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Frank Gray

Frank Gray | The Journal Gazette
Vicki Statler, left, and Teresa Pflueger are two sisters who own and run the Fountain inside the Linclon Tower building, along with their brother and mother.

Eatery gets special patron

Lincoln Tower café owners delighted by bishop’s visit

The Tower Fountain is a tiny little eatery just off the lobby of the Lincoln Tower on Berry Street.

It’s been there for decades, selling sandwiches, soups, drinks from its ancient soda fountain, but there’s no sign in the bank lobby so it’s easy to miss.

But for years lawyers and judges and others have been dropping in. The place was run by one man for 37 years, and in 1985 sisters Vicki Statler and Teresa Pflueger and their brother Danny Roach took over the place with their mother.

Some famous folks have shown up there. Mariel Hemingway and David Carradine dropped by when they were shooting a movie in the bank tower. They have photos of them.

And there are ordinary people.

“We get people in here going to court,” Statler said. “They’ll give you their life history, what they’re going to court for,” whether they want to hear it or not.

One man who had been shot by police and was going to court showed off his wounds. They didn’t really want to see that, Statler said.

You aren’t allowed to carry cellphones into the Courthouse, so people will leave their phones at the Tower Fountain while they’re in court. Hey, it brings people in, and when they come to pick up their phones, maybe they’ll buy something, Statler says.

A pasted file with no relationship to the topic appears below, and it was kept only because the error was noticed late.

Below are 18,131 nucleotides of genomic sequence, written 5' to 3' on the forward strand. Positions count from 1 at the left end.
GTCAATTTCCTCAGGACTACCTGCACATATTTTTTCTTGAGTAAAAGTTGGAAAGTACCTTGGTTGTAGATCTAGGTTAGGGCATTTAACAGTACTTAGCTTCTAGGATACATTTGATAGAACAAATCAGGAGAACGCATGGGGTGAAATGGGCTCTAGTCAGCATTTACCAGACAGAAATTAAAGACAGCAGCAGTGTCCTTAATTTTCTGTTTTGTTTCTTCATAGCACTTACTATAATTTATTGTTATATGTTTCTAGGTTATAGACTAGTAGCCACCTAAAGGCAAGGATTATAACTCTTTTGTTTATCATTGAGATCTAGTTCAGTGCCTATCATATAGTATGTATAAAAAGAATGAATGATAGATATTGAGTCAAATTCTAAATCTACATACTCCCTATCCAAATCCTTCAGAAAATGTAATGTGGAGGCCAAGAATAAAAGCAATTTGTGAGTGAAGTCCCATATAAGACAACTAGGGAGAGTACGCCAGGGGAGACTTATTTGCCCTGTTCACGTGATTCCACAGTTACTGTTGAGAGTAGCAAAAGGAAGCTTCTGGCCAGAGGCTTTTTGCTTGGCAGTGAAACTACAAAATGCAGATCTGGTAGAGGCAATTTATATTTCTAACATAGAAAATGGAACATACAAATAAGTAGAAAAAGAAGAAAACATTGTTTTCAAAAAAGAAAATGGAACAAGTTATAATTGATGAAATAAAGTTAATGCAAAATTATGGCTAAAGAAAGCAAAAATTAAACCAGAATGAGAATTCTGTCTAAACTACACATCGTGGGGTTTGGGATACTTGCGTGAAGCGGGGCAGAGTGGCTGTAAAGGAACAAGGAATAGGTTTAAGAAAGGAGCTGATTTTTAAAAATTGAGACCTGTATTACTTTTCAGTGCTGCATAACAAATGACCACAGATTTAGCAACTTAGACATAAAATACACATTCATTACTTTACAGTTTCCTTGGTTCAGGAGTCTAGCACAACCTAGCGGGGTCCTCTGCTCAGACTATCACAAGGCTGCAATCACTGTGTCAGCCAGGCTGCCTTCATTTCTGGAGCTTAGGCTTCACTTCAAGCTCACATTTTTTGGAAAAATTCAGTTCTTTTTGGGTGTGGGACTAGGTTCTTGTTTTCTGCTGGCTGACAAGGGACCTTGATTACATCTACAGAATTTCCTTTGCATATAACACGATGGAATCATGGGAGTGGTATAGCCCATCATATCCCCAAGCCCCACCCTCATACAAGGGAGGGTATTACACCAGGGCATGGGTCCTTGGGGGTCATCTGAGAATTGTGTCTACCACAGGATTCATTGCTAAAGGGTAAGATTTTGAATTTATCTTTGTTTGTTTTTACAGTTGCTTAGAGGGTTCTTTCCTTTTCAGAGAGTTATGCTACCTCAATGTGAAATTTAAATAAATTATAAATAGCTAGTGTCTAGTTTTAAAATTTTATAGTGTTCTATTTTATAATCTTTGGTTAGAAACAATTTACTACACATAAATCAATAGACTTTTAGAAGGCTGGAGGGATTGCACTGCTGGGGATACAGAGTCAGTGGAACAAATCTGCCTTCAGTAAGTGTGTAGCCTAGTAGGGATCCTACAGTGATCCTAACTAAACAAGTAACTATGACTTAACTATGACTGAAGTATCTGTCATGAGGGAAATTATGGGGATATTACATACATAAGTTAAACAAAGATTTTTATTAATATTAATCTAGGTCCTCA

“One guy left his phone and never came back,” Statler said. “I don’t think he had a very good day.”

But not everyone has dropped in at the fountain.

The other day the two sisters were talking to Superior Court Judge Stanley Levine. They are devout Catholics, and they mentioned that the bishop, Kevin Rhoades, had never had lunch there.

That isn’t unusual. John D’Arcy was bishop for 25 years and he never ate there, either.

But Levine, who is Jewish, vowed he’d get the bishop in there for lunch. He approached Jerry Henry, whose father ran Catholic Charities for years.

“He wasn’t the first I asked,” Levine said. “I asked some prominent Catholics and they couldn’t pull it off. I had to ask Jerry.”

But what do you know, one day last week, who appeared but the bishop, ready to have lunch with Henry and Levine at the Tower Fountain.

It was a pleasant lunch, what I saw of it. Henry told a joke. Levine told a funny story about his family. The bishop, who said he normally just goes home for lunch and has some cereal, ordered a sandwich named after someone, and the sisters prepared the meal. I left before they ate.

“I loved it,” Pflueger said. All she did was serve him, but it meant a lot to her.

“It was neat, even though we didn’t get to talk.” They were, after all, busy feeding other customers.

So it was sort of Levine’s Christmas present to the sisters, through Henry, and the bishop’s gift to them.

Frank Gray reflects on his and others’ experiences in columns published Sunday, Tuesday and Thursday. He can be reached by phone at 461-8376, by fax at 461-8893, or by email at You can also follow him on Twitter @FrankGrayJG.